The price for bus travel to countries requiring visas for Macedonian citizens is somewhat higher, however. Continuing another 6 hours from Belgrade (itself around 6 hours from Skopje) one reaches Budapest, Hungary- but for 50 euros one way. Traveling to Ljubljana, Slovenia by bus costs 40 euros one way, and takes around 14 hours.

Yet going from Skopje to Slovenia by train is both slightly more expensive and infinitely longer (over 20 hours). One can thus sympathize with Greece-bound train travelers from Ljubljana who, already exhausted from this arduous journey, wind up being stranded indefinitely on the Macedonian border during railway strikes, as they were yesterday and today.

That said, other ground transport does exist in the occasional mini-bus services some travel agencies supply to Thessaloniki. Yet these are also unpredictable, and tend to go regularly only in the summer months, when people are heading to Halkidiki for vacation.

At other times, it can be tough to find enough people (4) to make the trip feasible. With a full minibus, one will pay 25-30 euros for a return ticket. Certainly, a lone individual can rent out an entire minibus and pay 100 euros at any time, but that is not terribly cost-effective.

Another drawback with this option is that in the off-season, passengers must usually pledge to return on the same day as they depart. Whereas in the summer one can usually make a reservation to go on say, a Wednesday and come back on a Saturday, during the off-season, when companies have no guarantee of getting a full load on the return leg, the one-day trip is usually mandatory. So when the railway authorities say, “my way or the highway!” one has no choice but to sigh and go with them.

Yet now that Macedonians have the option of flying to Sofia, will an air route to Thessaloniki soon follow? After all, the former is not too much farther than the latter (and arguably, also not as attractive a destination).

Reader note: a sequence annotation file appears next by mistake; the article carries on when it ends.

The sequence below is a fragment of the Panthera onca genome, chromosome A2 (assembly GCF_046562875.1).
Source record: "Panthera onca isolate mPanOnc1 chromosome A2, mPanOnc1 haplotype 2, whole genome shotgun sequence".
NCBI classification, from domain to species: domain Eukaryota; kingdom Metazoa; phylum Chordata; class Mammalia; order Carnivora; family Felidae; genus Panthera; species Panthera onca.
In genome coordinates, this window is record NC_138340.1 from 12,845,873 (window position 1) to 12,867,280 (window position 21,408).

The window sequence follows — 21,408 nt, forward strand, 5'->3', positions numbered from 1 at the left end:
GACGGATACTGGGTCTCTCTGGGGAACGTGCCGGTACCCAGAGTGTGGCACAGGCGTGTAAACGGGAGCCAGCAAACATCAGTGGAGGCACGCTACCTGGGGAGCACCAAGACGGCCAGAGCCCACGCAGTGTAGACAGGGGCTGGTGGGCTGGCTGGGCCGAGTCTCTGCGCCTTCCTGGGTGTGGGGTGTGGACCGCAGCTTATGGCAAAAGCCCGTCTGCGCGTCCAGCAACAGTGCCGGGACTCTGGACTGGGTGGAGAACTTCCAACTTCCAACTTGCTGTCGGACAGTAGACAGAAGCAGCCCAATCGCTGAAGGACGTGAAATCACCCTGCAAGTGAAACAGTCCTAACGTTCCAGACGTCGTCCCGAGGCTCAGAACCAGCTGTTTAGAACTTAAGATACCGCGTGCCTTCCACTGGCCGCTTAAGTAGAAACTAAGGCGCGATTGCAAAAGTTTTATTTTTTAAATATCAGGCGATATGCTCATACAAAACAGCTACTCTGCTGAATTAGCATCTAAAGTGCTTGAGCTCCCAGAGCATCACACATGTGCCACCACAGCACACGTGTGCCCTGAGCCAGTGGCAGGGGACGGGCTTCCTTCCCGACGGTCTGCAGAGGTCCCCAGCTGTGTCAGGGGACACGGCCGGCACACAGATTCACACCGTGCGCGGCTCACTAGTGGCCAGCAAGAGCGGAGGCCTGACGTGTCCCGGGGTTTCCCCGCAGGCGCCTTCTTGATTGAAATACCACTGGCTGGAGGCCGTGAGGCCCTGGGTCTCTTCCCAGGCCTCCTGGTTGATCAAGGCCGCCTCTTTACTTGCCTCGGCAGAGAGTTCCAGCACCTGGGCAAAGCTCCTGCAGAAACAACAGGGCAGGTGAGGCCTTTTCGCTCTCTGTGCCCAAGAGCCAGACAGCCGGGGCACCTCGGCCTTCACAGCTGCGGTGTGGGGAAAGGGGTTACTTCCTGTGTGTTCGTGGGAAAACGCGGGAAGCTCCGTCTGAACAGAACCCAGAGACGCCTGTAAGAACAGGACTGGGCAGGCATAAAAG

First of all, however, we will have to see if the Bulgarian air service proves successful. As one nonchalant Macedonian said, “if it costs 200 euros, or even 100 to go to Sofia by plane, I will continue to take the bus. It is just too expensive.” Perhaps only businessmen, politicians and the independently wealthy will be able to afford it. Plus, Bulgaria’s EU accession requirements mean that the country will be forced to start a visa regime for Macedonian citizens at some point in the next few years- cutting into the customer base yet again.

Hemus Air and the airports involved must therefore hope that they have enough customers to make the air route sustainable. If they know what’s good for them, they will offer summertime charter flights from Skopje directly to the Black Sea coast, as this is the number one Macedonian summer vacation spot. And many would no doubt be glad to forego the truly onerous 12-15 hour bus ride. In summer months the airline would probably have at least 2 full flights a week.

Only in the case of a successful Bulgarian air experiment can anyone contemplate a similar Thessaloniki run. Yet with no signs of Greece dropping its visa regime in the near future, and with Aegean Air set to stop its Skopje summer service to concentrate on the Olympic tourists, it’s not likely that anyone will take up this idea anytime soon.